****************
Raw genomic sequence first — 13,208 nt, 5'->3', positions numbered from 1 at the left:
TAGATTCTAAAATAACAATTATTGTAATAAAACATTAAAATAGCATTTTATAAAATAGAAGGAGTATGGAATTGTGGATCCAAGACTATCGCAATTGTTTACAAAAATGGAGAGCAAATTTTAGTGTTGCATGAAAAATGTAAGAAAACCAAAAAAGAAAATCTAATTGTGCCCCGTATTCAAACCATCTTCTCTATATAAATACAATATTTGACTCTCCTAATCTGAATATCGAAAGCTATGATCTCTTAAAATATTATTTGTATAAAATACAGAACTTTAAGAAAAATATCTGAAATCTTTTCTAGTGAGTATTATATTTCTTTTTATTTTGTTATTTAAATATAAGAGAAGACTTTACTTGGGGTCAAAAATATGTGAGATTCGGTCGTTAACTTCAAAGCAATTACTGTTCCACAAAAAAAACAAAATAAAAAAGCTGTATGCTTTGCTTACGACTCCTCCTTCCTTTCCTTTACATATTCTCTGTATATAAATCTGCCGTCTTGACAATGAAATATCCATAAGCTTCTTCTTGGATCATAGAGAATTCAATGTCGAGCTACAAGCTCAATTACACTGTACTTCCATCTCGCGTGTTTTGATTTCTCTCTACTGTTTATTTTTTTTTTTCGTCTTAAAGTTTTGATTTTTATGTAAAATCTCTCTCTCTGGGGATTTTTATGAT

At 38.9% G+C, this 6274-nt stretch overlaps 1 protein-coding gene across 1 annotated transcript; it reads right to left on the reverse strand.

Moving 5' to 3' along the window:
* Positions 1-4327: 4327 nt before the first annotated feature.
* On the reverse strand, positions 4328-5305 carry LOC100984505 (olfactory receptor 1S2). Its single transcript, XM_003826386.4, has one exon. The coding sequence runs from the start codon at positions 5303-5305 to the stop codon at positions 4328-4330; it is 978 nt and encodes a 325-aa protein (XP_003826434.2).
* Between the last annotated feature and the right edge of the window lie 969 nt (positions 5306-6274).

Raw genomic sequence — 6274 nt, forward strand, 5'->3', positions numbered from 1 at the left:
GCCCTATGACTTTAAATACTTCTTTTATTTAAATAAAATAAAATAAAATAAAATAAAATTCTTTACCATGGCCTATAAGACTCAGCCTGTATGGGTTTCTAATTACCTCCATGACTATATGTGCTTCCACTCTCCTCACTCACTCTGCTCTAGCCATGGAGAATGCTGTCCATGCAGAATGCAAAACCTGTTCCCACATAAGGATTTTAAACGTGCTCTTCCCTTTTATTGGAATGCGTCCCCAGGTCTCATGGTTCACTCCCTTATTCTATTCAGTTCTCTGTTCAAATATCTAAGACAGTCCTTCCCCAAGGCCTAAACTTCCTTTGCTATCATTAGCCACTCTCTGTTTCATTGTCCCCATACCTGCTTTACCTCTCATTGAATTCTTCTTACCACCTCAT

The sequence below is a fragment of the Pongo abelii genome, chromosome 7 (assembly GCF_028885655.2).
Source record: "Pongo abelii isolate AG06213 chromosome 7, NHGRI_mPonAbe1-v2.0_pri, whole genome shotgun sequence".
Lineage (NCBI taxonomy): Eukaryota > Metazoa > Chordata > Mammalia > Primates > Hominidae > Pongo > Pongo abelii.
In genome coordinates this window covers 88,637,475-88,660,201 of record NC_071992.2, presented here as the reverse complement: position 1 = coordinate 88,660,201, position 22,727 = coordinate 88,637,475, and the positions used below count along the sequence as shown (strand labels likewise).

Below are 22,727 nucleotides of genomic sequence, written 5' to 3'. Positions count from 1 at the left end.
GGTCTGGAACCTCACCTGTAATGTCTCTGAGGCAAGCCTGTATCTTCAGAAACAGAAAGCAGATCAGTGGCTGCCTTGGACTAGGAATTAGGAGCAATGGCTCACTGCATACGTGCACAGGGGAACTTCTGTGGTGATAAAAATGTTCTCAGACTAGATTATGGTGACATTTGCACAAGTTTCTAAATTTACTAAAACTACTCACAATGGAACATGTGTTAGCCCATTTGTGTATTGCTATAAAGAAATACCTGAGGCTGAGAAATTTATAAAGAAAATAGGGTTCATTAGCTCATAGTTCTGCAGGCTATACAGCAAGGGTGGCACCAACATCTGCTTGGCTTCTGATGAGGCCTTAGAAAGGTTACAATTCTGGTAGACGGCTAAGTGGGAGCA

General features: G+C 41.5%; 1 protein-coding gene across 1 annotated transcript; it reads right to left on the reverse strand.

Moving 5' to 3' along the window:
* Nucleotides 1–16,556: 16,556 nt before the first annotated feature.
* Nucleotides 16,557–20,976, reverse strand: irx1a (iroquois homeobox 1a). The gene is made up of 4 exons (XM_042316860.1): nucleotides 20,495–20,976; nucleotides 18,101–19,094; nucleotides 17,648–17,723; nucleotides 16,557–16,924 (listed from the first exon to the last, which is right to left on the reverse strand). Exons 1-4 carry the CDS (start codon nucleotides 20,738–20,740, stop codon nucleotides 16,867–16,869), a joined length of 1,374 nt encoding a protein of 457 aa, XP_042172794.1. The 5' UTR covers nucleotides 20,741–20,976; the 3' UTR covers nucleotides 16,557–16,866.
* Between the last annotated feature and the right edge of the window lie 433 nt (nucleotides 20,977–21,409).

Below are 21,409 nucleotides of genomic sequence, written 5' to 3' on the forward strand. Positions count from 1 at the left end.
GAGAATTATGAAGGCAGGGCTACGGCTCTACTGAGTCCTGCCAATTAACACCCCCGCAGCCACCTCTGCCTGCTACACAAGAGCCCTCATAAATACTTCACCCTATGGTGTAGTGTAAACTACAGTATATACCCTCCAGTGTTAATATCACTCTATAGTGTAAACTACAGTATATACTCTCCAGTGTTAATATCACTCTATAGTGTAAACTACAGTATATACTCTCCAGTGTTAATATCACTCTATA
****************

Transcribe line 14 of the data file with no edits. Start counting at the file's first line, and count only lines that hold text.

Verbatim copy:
Below are 22,727 nucleotides of genomic sequence, written 5' to 3'. Positions count from 1 at the left end.